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Famous Like Me > Actor > S > Swami Satchidananda

Profile of Swami Satchidananda on Famous Like Me

Name: Swami Satchidananda  
Also Know As:
Date of Birth: 22nd December 1914
Place of Birth: Chettipalayamm, India
Profession: Actor
From Wikipedia, the free Encyclopedia
Swami Satchidananda on the cover of his biography

Swami Satchidananda (1914–2002) was an Indian religious figure who gained fame and followers in the West, especially in the United States.

Satchidananda was born in the Tamil Nadu region of southern India in 1914 to privileged and observant Hindu parents who named their son Ramaswamy. Like other children from religious families, young Ramaswamy loved to play guru and disciple with his friends. He did not become involved in spiritual matters immediately after growing up. he was A strikingly handsome, chain-smoking manager at India’s National Electric Works, he fell in love, married, and settled down to raise a family. But as with so many other worldly things, he would say that he never felt wholly attached during his five years as a householder, or as the father of two sons by the time his wife died a few years later.

After his wife’s death, Ramaswamy left his children with his mother and went off on a spiritual quest that took him to mountaintops and deep into jungles and forests. For years, Ramaswamy searched out men revered as sages and saints, and spiritual masters said to be 160 years old.

He was ordained by his guru, Sri Swami Sivananda.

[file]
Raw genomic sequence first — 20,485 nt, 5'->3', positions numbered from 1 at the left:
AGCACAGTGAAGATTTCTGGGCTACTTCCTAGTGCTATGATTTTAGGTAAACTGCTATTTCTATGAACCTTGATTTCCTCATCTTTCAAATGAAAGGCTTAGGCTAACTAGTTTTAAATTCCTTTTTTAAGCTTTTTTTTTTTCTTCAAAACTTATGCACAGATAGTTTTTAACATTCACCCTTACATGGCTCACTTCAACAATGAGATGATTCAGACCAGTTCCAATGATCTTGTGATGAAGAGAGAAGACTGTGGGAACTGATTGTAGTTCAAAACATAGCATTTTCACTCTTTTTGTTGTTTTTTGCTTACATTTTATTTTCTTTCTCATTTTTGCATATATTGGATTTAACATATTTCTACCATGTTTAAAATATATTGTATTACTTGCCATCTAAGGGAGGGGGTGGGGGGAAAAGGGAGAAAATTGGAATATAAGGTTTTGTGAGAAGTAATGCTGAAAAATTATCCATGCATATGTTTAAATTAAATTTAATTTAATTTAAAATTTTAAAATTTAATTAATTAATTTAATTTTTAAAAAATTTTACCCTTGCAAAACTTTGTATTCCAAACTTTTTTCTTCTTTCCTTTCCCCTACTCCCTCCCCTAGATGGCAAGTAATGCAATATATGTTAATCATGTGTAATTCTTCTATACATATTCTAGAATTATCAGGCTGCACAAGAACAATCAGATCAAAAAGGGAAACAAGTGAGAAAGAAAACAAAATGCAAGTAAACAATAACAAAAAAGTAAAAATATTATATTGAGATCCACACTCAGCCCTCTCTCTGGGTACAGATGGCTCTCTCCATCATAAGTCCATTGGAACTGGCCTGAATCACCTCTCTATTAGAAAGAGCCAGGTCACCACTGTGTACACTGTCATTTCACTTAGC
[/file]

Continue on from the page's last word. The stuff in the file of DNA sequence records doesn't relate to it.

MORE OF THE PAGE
After serving his guru for many years, in 1966 he visited New York City at the request of a U.S. disciple, the artist Peter Max. Soon after his initial visit, Swamiji, as he was known, formally moved to the United States and became a citizen. From his new home he spread his teachings of yoga and enlightenment.

Satchidananda first came to public attention as the opening speaker at the Woodstock music and arts festival in 1969. Over the years he wrote numerous books and gave hundreds of lectures. He also ordained a number of western disciples into the holy order of sanyasa. He was the founder of the Integral Yoga Institute, and in 1986 opened the LOTUS, the Light of Truth Universal Shrine at Yogaville in Buckingham, Virginia.

In 1991, Joy Zuckerman, a former swami and member of Yogaville, alleged that Satchidananda sexually molested many women members. More such protests erupted that year, and according to the Montreal Mirror: "The swami did not speak to the demonstrators, and reportedly responds to questions about the accusations with the exhortation to have faith in his leadership or leave the group." Following this, his former secretary also accused him of sexual improprieties. His response, as quoted in Village Voice newspaper in 1976 was: "Don't judge me, I am your guru. If you choose to believe it you can leave right now. Or, if you have faith, you can stay and continue in my service." While none of the people involved in these claims ever filed either criminal or civil charges against Swami Satchidananda or his organization, additional charges continued to be made. In 1999, another family alleged that their daughter has been brainwashed to remain at Yogaville and to not speak with her family. They stated that she was forced to marry a swami who was thirty years her elder. In 2001, a daughter alleged that her mother had been brainwashed by the group, refused to speak with her family, and was forced to marry a man who was at least twenty years younger than her.

When these families made their stories public, Integral Yoga threatened a lawsuit. They then took action to remove the websites that hosted the claims about Satchidananda and Yogaville. The families won the legal action.

That same year, on August 19, 2002, Satchidananda died from a ruptured thoracic aneurysm in his native Tamil Nadu, India. However, Integral Yoga and Yogaville continue.

Satchidananda's well-known disciples included Allen Ginsberg, Alice Coltrane, Jeff Goldblum, Carol King, Peter Max, and Scott Shaw.

This content from Wikipedia is licensed under the GNU Free Documentation License. It uses material from the Wikipedia article Swami Satchidananda